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I have seen many blog posts that say, it is enough to do

aptitude install sudo
su root
adduser USERNAME sudo

But that only protects aptitude, in other words:

  • aptitude install sendmail will ask for password, you need to be sudo to run aptitude

  • apt-get install sendmail won't ask for password, no sudo privileges needed

  • If you edit protected files, like files in etc it won't ask for password, no sudo privileges needed

  • You can run and stop services like apache, it won't ask for password, no sudo privileges needed

How to fix this? This is my sudoers file:

 This file MUST be edited with the 'visudo' command as root.
# Please consider adding local content in /etc/sudoers.d/ instead of
# directly modifying this file.
# See the man page for details on how to write a sudoers file.
Defaults        env_reset
Defaults        mail_badpass
Defaults        secure_path="/usr/local/sbin:/usr/local/bin:/usr/sbin:/usr/bin:$

# Host alias specification

# User alias specification

# Cmnd alias specification

This is the output of sudo -l:

Matching Defaults entries for root on this host:
    env_reset, mail_badpass,

User root may run the following commands on this host:
    (ALL : ALL) ALL
    (ALL : ALL) ALL
share|improve this question
After su root, you're logged in as the root user, so you have full access to everything. To get back to being a regular use who has to use sudo for privileged operations, logout of the shell running as root. – depquid Aug 14 '13 at 18:02
I am new in Linux but Debian wiki says - adduser username sudo wiki.debian.org/sudo – AntiCZ Oct 17 '14 at 20:21
up vote 9 down vote accepted

You haven't added any sudo rule, so you can't use sudo for anything.

The command adduser USERNAME sudo adds the specified user to the group called sudo. A group with that name must exist; create it with addgroup sudo if it doesn't. After adding the user to the group, the user must log out and back in for the group membership to take effect.

sudo is not a special group name. It's a convention to allow users in the group called sudo to run commands as root via the sudo utility. This requires the following line in the sudoers file:

%sudo ALL = (ALL) ALL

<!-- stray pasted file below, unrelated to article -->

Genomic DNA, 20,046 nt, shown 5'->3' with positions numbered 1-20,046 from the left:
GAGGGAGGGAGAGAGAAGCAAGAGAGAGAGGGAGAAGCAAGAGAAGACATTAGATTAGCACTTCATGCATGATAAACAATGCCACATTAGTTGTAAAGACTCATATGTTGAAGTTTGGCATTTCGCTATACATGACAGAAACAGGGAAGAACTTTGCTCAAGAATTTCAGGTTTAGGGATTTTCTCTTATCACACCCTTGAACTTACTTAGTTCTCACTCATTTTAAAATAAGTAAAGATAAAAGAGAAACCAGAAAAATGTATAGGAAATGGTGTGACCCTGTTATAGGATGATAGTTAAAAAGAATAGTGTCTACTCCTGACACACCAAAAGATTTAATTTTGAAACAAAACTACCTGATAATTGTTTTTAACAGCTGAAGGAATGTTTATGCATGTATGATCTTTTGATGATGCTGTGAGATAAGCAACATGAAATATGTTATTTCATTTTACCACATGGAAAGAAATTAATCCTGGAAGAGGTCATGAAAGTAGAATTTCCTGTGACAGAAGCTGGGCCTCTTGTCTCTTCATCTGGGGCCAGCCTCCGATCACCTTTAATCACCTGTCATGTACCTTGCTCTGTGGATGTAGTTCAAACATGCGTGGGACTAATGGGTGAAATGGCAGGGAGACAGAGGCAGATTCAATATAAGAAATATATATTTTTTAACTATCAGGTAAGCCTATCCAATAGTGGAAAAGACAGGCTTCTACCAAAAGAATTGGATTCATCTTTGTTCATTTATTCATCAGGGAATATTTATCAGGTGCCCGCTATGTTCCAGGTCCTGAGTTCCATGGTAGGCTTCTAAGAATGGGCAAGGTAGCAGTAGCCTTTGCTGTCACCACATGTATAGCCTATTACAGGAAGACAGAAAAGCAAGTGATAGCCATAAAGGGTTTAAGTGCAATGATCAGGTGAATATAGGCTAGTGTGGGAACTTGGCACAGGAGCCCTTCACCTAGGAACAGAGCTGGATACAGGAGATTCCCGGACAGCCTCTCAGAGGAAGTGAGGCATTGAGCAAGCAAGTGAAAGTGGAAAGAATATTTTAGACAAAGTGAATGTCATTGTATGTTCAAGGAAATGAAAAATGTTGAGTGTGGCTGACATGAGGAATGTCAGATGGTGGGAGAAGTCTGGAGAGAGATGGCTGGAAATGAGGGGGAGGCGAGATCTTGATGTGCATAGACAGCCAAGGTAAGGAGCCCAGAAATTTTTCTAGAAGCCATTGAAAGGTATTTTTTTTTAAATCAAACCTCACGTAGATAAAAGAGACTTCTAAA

Run visudo to edit the sudoers file, never edit it directly.

I have no idea why you believe that “that only protects aptitude”. There is nothing special about aptitude. Once you've authorized a user to run commands as root, that user can run sudo aptitude … or sudo apt-get … or sudo service …, or sudoedit to edit files that require root permission to edit. Being in the sudoers file doesn't directly change the privileges of your user, what it does is that it allows you to run sudo to run commands as root. Commands run as root only when you run them through sudo. Some programs may do that automatically, especially GUI programs where the user interface runs without special privileges and only the backend runs as root, but commands executed as root are always executed by sudo.

share|improve this answer
He has run sudo -l as root. Even if there are useful definitions for users they would not have been shown. Thus your guess "You haven't added any sudo rule" may be wrong. – Hauke Laging Mar 7 '14 at 23:21
@HaukeLaging I don't understand your comment. “You haven't added any sudo rule” isn't a guess: the sudoers file is in the question. – Gilles Mar 7 '14 at 23:57
I was close to getting depressed, realizing that I was too focussed on the sudo -l output but luckily... It seems that the question content cannot be the whole file because it is not consistent with the output. At least my sudo version does not claim "User root may run the following commands" with a sudoers without any command definition (like the one in the question). – Hauke Laging Mar 8 '14 at 0:06
@HaukeLaging You're right, I checked with wheezy and indeed sudo -l just says “User root is not allowed to run sudo on darkstar.”. And the sudo group is in the sudoers file by default on wheezy. The requisite entries may have been moved into a file under /etc/sudoers.d. In any case, whatever the sudoers file contains, it wouldn't do what Fischer assumes. – Gilles Mar 8 '14 at 0:18

What may have happened is: sudo is caching your password. So, after you've correctly completed the implementation of sudo on your system, you have to enter the password for the first command, and after that it's cached for some time. If that happens and you run the sequence

sudo aptitude install sendmail
sudo apt-get install sendmail

Then you'll have to provide a password on the first command, but not on the second (at least while you are still within the timeout). This may feel like it's protecting only the first command, but not the second. Without further information (complete shell transcripts), there's no way to tell...

share|improve this answer
Have you read the accepted answer? – Hauke Laging Feb 23 '14 at 15:33
Yes. The one doesn't exclude the other. The correct answer does nicely explain how to set up sudo correctly, and in that sense, it answers the question. It does not explain why, in the words of the question, "that only protects aptitude". Gilles writes himself: "I have no idea why you believe that “that only protects aptitude”". As I said, to really understand that phenomenon, more information is necessary. I think a downvote is a bit harsh given that my answer is factually correct, addresses the original question and fills a gap in the existing answer. – Josef Mar 7 '14 at 22:57
Good idea, this may be the source of Fischer's confusion. – Gilles Mar 8 '14 at 0:18

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